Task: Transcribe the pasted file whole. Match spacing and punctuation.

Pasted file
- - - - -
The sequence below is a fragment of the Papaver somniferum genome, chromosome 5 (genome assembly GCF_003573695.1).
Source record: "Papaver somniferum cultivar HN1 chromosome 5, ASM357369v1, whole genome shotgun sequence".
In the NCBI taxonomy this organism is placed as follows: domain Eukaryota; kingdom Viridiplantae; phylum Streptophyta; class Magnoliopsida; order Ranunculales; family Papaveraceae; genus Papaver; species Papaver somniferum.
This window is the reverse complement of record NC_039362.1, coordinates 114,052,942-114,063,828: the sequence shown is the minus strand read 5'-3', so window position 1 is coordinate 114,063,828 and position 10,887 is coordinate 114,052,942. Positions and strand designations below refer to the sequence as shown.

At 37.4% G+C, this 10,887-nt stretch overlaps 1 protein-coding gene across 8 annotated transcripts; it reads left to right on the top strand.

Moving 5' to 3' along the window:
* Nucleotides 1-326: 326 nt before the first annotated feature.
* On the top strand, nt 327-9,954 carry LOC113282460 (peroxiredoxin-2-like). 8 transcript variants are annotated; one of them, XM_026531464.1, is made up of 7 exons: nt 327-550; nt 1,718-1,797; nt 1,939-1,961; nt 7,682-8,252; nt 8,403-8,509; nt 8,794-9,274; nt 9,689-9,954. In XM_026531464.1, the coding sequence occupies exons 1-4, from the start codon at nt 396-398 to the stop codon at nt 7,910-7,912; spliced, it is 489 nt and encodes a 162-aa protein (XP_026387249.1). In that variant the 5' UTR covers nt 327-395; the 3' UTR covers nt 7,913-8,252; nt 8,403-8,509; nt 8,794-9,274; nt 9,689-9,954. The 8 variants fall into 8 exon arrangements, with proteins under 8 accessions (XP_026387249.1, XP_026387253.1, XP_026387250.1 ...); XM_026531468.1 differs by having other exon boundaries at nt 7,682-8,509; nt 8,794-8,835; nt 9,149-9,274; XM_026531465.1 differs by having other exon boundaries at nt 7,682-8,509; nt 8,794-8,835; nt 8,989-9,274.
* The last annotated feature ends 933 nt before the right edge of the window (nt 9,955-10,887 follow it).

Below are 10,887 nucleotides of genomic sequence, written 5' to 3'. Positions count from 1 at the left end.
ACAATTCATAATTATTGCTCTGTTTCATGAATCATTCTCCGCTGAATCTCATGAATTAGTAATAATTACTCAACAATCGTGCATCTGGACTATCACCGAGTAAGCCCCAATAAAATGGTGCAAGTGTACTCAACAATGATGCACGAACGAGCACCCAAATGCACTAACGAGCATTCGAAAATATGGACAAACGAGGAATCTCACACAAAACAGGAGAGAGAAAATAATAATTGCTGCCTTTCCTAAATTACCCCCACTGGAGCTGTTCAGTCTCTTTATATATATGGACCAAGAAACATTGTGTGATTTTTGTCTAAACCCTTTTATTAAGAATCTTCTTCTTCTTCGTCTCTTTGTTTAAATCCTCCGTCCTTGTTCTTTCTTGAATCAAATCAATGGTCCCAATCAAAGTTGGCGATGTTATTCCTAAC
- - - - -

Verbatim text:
The sequence below is a fragment of the Papaver somniferum genome, chromosome 5 (genome assembly GCF_003573695.1).
Source record: "Papaver somniferum cultivar HN1 chromosome 5, ASM357369v1, whole genome shotgun sequence".
In the NCBI taxonomy this organism is placed as follows: domain Eukaryota; kingdom Viridiplantae; phylum Streptophyta; class Magnoliopsida; order Ranunculales; family Papaveraceae; genus Papaver; species Papaver somniferum.
This window is the reverse complement of record NC_039362.1, coordinates 114,052,942-114,063,828: the sequence shown is the minus strand read 5'-3', so window position 1 is coordinate 114,063,828 and position 10,887 is coordinate 114,052,942. Positions and strand designations below refer to the sequence as shown.

At 37.4% G+C, this 10,887-nt stretch overlaps 1 protein-coding gene across 8 annotated transcripts; it reads left to right on the top strand.

Moving 5' to 3' along the window:
* Nucleotides 1-326: 326 nt before the first annotated feature.
* On the top strand, nt 327-9,954 carry LOC113282460 (peroxiredoxin-2-like). 8 transcript variants are annotated; one of them, XM_026531464.1, is made up of 7 exons: nt 327-550; nt 1,718-1,797; nt 1,939-1,961; nt 7,682-8,252; nt 8,403-8,509; nt 8,794-9,274; nt 9,689-9,954. In XM_026531464.1, the coding sequence occupies exons 1-4, from the start codon at nt 396-398 to the stop codon at nt 7,910-7,912; spliced, it is 489 nt and encodes a 162-aa protein (XP_026387249.1). In that variant the 5' UTR covers nt 327-395; the 3' UTR covers nt 7,913-8,252; nt 8,403-8,509; nt 8,794-9,274; nt 9,689-9,954. The 8 variants fall into 8 exon arrangements, with proteins under 8 accessions (XP_026387249.1, XP_026387253.1, XP_026387250.1 ...); XM_026531468.1 differs by having other exon boundaries at nt 7,682-8,509; nt 8,794-8,835; nt 9,149-9,274; XM_026531465.1 differs by having other exon boundaries at nt 7,682-8,509; nt 8,794-8,835; nt 8,989-9,274.
* The last annotated feature ends 933 nt before the right edge of the window (nt 9,955-10,887 follow it).

Below are 10,887 nucleotides of genomic sequence, written 5' to 3'. Positions count from 1 at the left end.
ACAATTCATAATTATTGCTCTGTTTCATGAATCATTCTCCGCTGAATCTCATGAATTAGTAATAATTACTCAACAATCGTGCATCTGGACTATCACCGAGTAAGCCCCAATAAAATGGTGCAAGTGTACTCAACAATGATGCACGAACGAGCACCCAAATGCACTAACGAGCATTCGAAAATATGGACAAACGAGGAATCTCACACAAAACAGGAGAGAGAAAATAATAATTGCTGCCTTTCCTAAATTACCCCCACTGGAGCTGTTCAGTCTCTTTATATATATGGACCAAGAAACATTGTGTGATTTTTGTCTAAACCCTTTTATTAAGAATCTTCTTCTTCTTCGTCTCTTTGTTTAAATCCTCCGTCCTTGTTCTTTCTTGAATCAAATCAATGGTCCCAATCAAAGTTGGCGATGTTATTCCTAAC